Kakuro Information / How to play


Kakuro puzzles resemble crosswords which use numbers instead of words.
The aim of the game is to fill all the blank squares in the grid with only the
numbers 19 so that
the numbers you enter add up to the corresponding clues. When the grid is
filled, the puzzle is complete.
Kakuro puzzle grids can be any size, though usually the squares within them
have to be arranged symmetrically. As a rule of thumb, the more blank squares
a puzzle contains, the harder it is, however this isn't always true, especially
if it is a good quality puzzle.

NOTE:
It is very important to note that a proper Kakuro puzzle has only 1 unique solution,
and it will always have a logical way of reaching it, there should be no guesswork needed.
Some websites advertise Kakuro puzzles which are broken and inferior, don't accept second best,
Kakuro.com will always have quality puzzles.
Clue Squares
Kakuro puzzles will contain many clue squares, these are squares which help you
to solve the puzzle. A clue square can have an "across" clue or a "down" clue, or
both.
In the example below we see an "across" clue square, with 4 blank squares to the
right of it. The 4 blank squares make up a "run", you must fill the run so that
all the numbers in it add up to the clue (in this case 13). So you could enter 1,2,3 and 7.
An "across" clue, 13 over 4 squares
The same is true for "down" clues, however the squares which form the run are
positioned below the clue square in that case.

Duplicate numbers
You may not enter any duplicate number in the same run, so the
example on the left is incorrect as it has two 1's. Therefore
the combination 1+1+7 cannot be used here to add up to the clue
of 9.
So you must fill in every run, using only the numbers 19 without duplicates, so that they
add up to the clue square given.

Doesn't Kakuro involve a lot of maths?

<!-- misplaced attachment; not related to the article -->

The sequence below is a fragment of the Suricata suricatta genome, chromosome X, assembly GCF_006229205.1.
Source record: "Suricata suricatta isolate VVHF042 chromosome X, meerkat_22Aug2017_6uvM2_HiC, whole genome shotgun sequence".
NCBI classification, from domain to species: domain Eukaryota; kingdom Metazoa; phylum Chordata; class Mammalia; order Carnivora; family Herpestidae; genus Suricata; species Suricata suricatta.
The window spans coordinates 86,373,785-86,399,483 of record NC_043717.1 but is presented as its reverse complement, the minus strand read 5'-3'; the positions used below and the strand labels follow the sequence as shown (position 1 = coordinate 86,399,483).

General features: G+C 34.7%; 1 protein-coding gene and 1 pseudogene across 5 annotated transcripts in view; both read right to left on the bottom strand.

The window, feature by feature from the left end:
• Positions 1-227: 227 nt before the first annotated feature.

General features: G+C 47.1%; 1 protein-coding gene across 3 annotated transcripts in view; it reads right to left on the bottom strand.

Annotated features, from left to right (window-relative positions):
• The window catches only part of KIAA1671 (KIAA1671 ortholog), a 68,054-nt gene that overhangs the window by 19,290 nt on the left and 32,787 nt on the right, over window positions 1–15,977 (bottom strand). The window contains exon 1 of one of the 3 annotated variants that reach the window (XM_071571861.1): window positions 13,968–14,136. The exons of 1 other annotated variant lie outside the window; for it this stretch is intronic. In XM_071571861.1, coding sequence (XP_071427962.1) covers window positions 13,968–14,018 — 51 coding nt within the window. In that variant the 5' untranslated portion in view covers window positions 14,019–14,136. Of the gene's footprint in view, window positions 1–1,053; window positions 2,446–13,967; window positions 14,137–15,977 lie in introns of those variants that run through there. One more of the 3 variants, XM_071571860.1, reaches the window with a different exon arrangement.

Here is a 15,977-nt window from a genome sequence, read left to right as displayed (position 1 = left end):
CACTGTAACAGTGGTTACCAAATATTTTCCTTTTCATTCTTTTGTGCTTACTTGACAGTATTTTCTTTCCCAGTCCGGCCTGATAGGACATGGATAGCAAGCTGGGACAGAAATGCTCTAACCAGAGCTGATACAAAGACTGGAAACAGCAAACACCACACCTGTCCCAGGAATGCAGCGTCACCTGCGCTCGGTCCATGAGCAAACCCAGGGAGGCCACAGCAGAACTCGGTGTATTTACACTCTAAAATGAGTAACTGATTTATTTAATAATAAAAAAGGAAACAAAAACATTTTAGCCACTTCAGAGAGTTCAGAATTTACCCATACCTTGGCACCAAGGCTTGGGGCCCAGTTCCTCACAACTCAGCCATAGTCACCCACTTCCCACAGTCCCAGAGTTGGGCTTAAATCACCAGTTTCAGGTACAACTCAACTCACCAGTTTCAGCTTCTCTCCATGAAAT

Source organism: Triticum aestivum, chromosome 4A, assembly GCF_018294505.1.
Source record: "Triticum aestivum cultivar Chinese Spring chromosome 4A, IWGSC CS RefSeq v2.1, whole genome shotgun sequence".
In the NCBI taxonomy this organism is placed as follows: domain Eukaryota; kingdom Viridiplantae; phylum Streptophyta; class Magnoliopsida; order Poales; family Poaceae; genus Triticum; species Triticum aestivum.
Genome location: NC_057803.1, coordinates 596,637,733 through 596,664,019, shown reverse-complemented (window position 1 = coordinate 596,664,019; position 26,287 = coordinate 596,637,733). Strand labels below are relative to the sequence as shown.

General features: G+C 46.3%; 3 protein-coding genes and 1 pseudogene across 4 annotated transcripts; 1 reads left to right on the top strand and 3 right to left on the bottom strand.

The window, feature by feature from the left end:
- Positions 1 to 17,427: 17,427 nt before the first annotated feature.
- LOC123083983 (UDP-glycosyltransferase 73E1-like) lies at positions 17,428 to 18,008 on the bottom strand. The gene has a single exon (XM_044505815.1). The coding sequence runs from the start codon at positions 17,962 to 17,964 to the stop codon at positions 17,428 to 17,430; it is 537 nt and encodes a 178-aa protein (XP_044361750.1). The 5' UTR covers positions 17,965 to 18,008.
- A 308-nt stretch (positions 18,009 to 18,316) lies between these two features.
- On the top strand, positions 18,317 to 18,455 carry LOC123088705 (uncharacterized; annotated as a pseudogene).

Initially, Kakuro may seem like it's a maths puzzle, but really it's more of a logic puzzle
(with a bit of maths). You can always logically determine exactly which numbers to place
in the squares with no guesswork, the key lies in knowing the number combinations which
make up the clues.
For example, a clue number of 10 over a run of 3 squares has the following combinations:
1 + 2 + 7
1 + 3 + 6
1 + 4 + 5
2 + 3 + 5
However, a clue of 7 over 3 squares has only 1 combination:
1 + 2 + 4 (you can't have 1 + 3 + 3, as this would duplicate the number 3)
The fewer combinations a clue has, the easier it is to solve, so you should look for clues you know only
have 1 or 2 combinations first. Click here for a printable
list of all clues/runs which have only 1 combination.
The more you play Kakuro, the more you learn the number combinations, and the less maths you
need to use.

The Kakuro.com combination helper tool
A small program which shows you all the combinations for any given clue over any number of squares. This
tool is completely free to all our visitors, you can download and use it while solving any Kakuro
puzzle.
Click here to download the free Kakuro combination tool (250k)
Note: If you play puzzles using Kakuro Master, it will automatically show you the correct combinations whenever you
place your mouse over a clue square.

Where to go from here?
Now that you have learnt the basics of Kakuro, try the following: